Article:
Thursday, April 8, 2010

A Tale of Two Trails

We're fixin' to be OCD about hiking again. For the past 9.5 years, we've had this on-again, off-again obsession with day hiking. I wish it was "on again" all the time but, alas, circumstances conspire to change pretty much any favorite OCD activity.

We started day hiking on December 7, 2001. We had a great run of day hiking clear through September 2002. In fact, we had a "streak" going of 125 straight days of day-hiking. Our streak broke in Red Bluff, California, when we rec'd news that our house had been flooded.

We got another streak going in 2004 that lasted well into 2005. I think my streak then was over about 300 consecutive rain or shine days. It's in my log book someplace. There have been other minor streaks but nothing to compare to the 2004-2005 epic. Heck, I even taught a community college class called "Day Hiking for The Elderly" in March-April 2005.

We had a good run in 2005-2006 but nothing to compare to previous streak. After I herniated my L5 disk in May 2006, my hiking came to an abrupt end. It never really fully recovered as there simply wasn't enough time with the 2.5 year job, etc.

We've discussed how to get ODC about hiking again. And therein lies The Tale of Two Trails.

One trail is the world famous Bell Rock-Courthouse Loop Trail (BRCT). The other is a short section of the Long Canyon Trail (LCT). The BRCT parking lot is typically jam-packed by mid-morning. The first half-mile of this trail is teeming with people and it's often near gridlock from bicycles and people. The LCT is almost always deserted. We've only seen people on it once and that was yesterday.

The BRCT is about 4.5 miles. The section of the LCT we do is less than a mile.
The BRCT is mostly flat and all the grades are either short and or gentle. The LCT is a steep, steep hill that is a 100% climb all the way. Both trails are the closest two official trails to our home. The BRCT is smack-dab in the Village of Oak Creek, a suburb of Sedona. The LCT is more or less nowhere. Luckily, it has a parking area alongside the road to a rich kids school-Southwest Academy.

We've found that the best way to get back into hiking is, well..., to hike. Who'd a thunk it? The second ingredient is to hike every day. And the third ingredient is to really press ourselves to work a little harder each day. These two trails possess all of the above qualifications. They are endearing and compelling trails.
They are easy to access. Plus, both of them are great "timing trails." What's a timing trail? A timing trail is one that lends itself to timing yourself.

The Long Canyon Workout Hill is a classic example. There's an obvious starting point--the iron gate. There's an obvious finish line--twin juniper trees at the top of the hill. Voila, you simply time yourself between those two points. You aim for a faster time for each hill climb. No lolly gagging allowed!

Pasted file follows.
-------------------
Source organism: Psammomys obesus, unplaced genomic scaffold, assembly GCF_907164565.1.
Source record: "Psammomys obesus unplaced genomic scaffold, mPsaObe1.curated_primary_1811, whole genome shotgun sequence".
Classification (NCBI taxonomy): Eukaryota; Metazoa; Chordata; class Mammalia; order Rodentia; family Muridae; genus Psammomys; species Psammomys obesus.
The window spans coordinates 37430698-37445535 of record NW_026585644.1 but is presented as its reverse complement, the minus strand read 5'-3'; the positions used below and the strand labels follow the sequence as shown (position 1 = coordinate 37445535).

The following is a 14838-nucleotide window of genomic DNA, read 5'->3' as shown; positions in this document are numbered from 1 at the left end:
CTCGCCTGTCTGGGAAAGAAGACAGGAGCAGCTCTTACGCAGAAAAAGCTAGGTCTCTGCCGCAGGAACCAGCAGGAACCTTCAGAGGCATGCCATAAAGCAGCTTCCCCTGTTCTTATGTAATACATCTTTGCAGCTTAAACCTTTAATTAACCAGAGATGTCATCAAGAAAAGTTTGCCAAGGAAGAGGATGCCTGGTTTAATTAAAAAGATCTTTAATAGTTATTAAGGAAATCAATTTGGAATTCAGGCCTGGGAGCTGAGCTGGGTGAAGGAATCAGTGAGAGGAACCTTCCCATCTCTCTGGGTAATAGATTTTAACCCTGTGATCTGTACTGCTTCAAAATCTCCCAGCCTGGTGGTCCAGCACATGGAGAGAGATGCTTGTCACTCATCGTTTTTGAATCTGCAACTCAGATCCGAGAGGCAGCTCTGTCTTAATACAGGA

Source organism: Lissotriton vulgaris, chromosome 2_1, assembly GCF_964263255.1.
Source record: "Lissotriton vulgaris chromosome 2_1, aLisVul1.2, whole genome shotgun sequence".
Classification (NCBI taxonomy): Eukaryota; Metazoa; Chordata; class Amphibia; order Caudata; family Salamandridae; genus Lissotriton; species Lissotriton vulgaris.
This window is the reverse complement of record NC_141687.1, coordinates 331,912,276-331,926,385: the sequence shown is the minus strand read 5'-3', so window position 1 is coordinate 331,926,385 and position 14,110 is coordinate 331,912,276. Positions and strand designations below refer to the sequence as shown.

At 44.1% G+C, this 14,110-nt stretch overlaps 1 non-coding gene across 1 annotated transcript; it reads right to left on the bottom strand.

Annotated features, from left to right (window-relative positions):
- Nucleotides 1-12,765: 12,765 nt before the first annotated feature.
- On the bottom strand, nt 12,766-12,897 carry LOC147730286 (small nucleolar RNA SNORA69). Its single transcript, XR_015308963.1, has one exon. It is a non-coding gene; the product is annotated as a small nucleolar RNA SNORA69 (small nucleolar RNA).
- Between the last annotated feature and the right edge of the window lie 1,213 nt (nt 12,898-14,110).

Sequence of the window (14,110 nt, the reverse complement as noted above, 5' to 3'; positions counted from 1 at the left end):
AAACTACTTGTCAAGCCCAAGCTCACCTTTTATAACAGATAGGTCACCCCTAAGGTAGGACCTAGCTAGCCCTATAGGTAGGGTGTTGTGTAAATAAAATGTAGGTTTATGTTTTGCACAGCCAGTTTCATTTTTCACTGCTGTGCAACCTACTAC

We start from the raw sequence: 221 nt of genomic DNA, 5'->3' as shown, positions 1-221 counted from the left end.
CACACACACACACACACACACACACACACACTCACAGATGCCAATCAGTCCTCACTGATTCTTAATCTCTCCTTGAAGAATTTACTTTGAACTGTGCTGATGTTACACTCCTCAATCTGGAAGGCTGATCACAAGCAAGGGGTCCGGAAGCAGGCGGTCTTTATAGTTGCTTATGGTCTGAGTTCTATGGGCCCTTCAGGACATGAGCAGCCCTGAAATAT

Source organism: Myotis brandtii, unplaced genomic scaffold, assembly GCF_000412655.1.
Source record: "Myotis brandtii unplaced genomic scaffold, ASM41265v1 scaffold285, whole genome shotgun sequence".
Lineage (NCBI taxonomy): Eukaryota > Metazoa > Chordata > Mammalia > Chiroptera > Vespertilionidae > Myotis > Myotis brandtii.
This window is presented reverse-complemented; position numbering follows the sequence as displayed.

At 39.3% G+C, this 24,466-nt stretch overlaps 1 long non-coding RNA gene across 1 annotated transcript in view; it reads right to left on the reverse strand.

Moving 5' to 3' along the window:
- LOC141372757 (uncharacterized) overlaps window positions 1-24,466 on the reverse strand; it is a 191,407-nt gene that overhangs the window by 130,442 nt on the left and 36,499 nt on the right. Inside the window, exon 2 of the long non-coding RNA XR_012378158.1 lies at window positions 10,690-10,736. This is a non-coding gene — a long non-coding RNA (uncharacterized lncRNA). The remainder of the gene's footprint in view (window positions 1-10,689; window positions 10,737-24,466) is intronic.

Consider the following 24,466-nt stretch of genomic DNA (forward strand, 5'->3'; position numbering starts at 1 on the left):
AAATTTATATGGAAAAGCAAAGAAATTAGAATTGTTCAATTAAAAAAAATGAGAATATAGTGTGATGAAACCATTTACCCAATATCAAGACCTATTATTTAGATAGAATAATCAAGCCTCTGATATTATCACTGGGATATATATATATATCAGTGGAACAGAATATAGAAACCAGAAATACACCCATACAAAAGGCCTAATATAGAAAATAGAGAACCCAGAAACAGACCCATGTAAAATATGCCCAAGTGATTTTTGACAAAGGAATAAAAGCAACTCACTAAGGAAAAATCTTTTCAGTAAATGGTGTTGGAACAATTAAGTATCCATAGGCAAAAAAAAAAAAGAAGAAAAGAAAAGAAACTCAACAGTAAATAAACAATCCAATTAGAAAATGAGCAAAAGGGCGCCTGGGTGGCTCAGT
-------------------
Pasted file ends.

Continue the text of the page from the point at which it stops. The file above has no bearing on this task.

Ditto The BRCT--you can really make that trail a tremendous workout trail but aiming to reduce your loop time. Two days ago we were slightly over 2 hours. Obviously, we are out of hiking shape. My best time there was 1:37 as I recall.
Yesterday on The LCT, I surprised myself with a 27 minute time. Susun was 32 minutes. My best time there was I recall was 23 minutes. I will check it in the historical log book but I am pretty sure that's accurate.

So, we've decided to simply alternate--BRCT one day, LCT the next, aiming for lower times each day. We plan to keep up this routine until the day before we depart Arizona. We know from past experience that this regime will put us back into credible hiking condition.

A classic past example of similar OCD behavior was in May-June 2004. We were coming off a very slacker-sluggish period in our lives. We'd started the Atkin diet on April Fool's Day and lost a bunch of weight. We were headed to our first summer in Idaho. We went into Garfield County, Utah, out by Bryce Canyon and camped one night at a place call "Red Canyon Equestrian CG." Nice place and free.
One night turned into 11 nights and each day we hiked for hours in the free Forest Service "mini-Bryce" area of Red Canyon. The main red Canyon (fee) campground had pay showers so we could wash off the red dust each afternoon. It was great. By the time we left Red Canyon, we were fully back in hiking shape once again. That was the beginning of our extended epic hiking streak.

Well, I write all of this rambling mumbo-jumbo for a simple reason--we're challenging ourselves to "stand & deliver" on getting our hiking groove back. By putting it out here on the blog, it's kind of like, well....what happens if you DON'T follow through, huh? We'd just look like foolish exaggerators, that's all. Our friends would say, "Yeah, they sure talk big sometimes, but where's the delivery, huh?" I think I will even start a public spreadsheet to hold our feet to the fire.

Hiking is not only fun--hiking is life. The more you hike, the healthier you are. it's a widely recognized fact these days. Practically the whole medical establishment is on the "walking is good" band wagon. I'm sure you've noticed that phenomena.

Well, got up late today--7 instead of 5 so we have to shuffle along and ride today's wave. Surf's up, let's go!

Cheers, jp

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